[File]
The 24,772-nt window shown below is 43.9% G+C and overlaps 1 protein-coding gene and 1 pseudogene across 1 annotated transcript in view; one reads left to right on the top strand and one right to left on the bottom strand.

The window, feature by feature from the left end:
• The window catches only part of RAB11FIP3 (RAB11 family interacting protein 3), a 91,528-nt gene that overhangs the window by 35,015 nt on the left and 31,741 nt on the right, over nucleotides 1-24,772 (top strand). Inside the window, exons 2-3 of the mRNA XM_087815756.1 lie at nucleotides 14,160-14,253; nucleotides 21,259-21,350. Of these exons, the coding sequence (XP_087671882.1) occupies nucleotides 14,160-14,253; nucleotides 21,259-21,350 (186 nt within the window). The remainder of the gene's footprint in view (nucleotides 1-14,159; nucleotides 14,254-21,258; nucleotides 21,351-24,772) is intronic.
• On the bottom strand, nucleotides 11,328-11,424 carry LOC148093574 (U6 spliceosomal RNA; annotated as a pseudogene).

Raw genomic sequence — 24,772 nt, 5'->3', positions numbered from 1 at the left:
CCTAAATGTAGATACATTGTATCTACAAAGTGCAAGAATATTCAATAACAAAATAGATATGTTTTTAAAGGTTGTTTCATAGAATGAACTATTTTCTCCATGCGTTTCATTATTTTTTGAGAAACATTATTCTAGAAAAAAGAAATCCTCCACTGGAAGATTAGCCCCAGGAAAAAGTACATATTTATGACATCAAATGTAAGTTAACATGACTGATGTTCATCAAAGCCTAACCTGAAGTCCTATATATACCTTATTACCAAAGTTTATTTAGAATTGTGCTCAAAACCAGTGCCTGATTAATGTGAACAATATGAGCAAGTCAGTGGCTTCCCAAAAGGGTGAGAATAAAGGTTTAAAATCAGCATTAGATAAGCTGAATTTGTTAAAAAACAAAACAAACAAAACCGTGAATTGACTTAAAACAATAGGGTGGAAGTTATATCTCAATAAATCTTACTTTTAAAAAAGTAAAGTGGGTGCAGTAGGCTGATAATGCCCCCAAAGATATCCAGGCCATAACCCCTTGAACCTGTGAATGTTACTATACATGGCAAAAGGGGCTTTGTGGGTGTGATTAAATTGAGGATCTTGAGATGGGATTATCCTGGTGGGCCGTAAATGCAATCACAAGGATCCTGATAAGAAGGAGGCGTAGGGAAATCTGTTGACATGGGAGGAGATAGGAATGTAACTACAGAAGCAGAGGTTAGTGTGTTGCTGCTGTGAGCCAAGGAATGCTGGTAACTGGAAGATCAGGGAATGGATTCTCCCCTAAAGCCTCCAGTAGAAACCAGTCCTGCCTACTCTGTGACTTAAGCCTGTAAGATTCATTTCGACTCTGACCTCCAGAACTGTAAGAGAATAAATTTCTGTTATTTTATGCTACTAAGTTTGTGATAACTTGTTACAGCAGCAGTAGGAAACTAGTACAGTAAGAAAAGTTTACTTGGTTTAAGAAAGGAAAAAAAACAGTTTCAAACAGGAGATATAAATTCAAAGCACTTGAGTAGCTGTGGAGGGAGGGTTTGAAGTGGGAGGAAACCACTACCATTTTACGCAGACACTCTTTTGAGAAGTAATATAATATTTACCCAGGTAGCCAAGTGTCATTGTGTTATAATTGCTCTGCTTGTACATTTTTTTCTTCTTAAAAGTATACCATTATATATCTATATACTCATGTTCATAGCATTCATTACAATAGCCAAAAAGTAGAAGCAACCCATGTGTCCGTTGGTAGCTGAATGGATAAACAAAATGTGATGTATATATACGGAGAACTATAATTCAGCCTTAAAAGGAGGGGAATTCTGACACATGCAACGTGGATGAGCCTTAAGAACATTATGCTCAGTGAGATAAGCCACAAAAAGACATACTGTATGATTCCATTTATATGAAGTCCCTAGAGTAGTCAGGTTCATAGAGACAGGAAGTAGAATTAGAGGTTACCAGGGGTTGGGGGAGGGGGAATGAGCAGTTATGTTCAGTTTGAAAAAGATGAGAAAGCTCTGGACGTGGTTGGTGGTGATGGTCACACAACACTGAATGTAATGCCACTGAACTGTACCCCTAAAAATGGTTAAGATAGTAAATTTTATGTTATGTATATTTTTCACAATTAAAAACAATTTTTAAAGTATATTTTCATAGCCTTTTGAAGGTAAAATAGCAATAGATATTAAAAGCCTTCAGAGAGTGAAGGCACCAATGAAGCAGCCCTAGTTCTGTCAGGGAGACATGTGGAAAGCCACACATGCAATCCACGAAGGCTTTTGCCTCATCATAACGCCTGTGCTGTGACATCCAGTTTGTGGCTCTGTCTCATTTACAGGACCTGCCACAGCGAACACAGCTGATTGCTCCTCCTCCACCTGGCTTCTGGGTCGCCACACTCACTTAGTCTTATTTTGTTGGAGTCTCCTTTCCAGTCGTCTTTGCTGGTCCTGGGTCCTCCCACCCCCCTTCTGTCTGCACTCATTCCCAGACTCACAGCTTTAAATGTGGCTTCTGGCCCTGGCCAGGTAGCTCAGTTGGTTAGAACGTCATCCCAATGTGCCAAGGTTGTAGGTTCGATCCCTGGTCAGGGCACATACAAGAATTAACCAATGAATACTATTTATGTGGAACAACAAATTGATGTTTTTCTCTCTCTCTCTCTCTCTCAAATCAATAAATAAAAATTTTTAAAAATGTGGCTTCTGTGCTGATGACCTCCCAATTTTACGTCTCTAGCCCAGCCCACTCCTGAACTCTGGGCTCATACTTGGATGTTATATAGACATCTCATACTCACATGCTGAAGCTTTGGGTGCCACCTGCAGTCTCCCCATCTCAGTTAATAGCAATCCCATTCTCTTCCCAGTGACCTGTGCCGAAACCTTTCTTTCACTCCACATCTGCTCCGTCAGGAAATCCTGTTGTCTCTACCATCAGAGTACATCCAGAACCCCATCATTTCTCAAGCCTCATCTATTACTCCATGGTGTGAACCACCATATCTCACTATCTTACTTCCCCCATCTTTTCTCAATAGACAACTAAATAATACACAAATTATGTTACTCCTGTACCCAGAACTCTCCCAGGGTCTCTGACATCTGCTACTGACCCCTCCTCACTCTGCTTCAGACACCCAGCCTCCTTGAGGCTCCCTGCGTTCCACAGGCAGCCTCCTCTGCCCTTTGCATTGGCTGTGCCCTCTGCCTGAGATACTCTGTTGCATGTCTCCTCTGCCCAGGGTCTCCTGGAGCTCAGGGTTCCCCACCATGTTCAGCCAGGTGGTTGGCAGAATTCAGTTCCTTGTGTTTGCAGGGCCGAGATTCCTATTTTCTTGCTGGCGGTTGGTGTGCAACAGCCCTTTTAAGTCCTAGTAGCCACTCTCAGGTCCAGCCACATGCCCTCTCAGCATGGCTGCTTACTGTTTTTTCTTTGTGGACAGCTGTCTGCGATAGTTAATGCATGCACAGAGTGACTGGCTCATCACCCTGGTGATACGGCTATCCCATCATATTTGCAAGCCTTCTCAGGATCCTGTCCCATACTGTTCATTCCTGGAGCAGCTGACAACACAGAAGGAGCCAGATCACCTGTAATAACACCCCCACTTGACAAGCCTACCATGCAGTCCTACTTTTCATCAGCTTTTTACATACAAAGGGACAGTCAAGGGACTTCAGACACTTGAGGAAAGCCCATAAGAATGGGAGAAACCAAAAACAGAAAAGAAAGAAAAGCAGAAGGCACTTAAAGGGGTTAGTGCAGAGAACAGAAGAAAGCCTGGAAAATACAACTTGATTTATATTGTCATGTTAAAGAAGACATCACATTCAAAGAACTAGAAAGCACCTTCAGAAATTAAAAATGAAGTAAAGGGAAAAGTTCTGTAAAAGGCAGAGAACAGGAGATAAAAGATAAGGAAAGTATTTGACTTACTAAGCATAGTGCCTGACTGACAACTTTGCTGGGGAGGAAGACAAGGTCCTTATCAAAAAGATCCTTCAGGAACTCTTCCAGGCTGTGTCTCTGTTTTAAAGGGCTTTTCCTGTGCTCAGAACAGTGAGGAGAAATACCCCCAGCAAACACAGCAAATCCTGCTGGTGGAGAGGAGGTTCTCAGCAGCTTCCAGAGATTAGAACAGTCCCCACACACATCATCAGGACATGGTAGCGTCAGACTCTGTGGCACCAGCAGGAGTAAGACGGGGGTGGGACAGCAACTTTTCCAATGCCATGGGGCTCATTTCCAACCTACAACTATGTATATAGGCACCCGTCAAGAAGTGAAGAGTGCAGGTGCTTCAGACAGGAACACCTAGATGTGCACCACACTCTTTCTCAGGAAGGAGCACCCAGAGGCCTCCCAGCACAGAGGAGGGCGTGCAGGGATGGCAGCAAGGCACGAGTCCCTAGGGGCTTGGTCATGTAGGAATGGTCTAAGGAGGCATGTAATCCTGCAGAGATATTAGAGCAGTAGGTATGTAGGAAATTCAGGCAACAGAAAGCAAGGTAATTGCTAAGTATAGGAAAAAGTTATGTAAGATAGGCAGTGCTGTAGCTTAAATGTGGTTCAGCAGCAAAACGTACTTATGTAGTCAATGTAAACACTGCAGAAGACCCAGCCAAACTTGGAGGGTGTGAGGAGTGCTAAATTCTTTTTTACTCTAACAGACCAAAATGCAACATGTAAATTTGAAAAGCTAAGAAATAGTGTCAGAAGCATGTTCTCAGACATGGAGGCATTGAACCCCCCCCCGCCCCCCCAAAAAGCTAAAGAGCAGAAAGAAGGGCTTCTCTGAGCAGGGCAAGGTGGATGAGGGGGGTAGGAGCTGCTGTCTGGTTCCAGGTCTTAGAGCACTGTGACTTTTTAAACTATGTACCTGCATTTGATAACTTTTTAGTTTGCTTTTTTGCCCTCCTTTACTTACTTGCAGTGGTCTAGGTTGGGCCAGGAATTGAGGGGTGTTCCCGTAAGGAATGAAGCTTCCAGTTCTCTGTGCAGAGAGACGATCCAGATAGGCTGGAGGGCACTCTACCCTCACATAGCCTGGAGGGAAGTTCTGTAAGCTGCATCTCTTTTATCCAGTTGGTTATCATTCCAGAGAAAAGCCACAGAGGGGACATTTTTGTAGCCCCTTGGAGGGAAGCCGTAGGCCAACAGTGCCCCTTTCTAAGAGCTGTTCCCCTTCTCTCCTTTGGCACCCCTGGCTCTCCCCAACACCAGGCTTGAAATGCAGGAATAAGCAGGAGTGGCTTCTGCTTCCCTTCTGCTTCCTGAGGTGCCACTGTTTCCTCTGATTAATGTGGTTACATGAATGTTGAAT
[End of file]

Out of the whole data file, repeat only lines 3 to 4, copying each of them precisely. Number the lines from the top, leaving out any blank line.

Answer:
• The window catches only part of RAB11FIP3 (RAB11 family interacting protein 3), a 91,528-nt gene that overhangs the window by 35,015 nt on the left and 31,741 nt on the right, over nucleotides 1-24,772 (top strand). Inside the window, exons 2-3 of the mRNA XM_087815756.1 lie at nucleotides 14,160-14,253; nucleotides 21,259-21,350. Of these exons, the coding sequence (XP_087671882.1) occupies nucleotides 14,160-14,253; nucleotides 21,259-21,350 (186 nt within the window). The remainder of the gene's footprint in view (nucleotides 1-14,159; nucleotides 14,254-21,258; nucleotides 21,351-24,772) is intronic.
• On the bottom strand, nucleotides 11,328-11,424 carry LOC148093574 (U6 spliceosomal RNA; annotated as a pseudogene).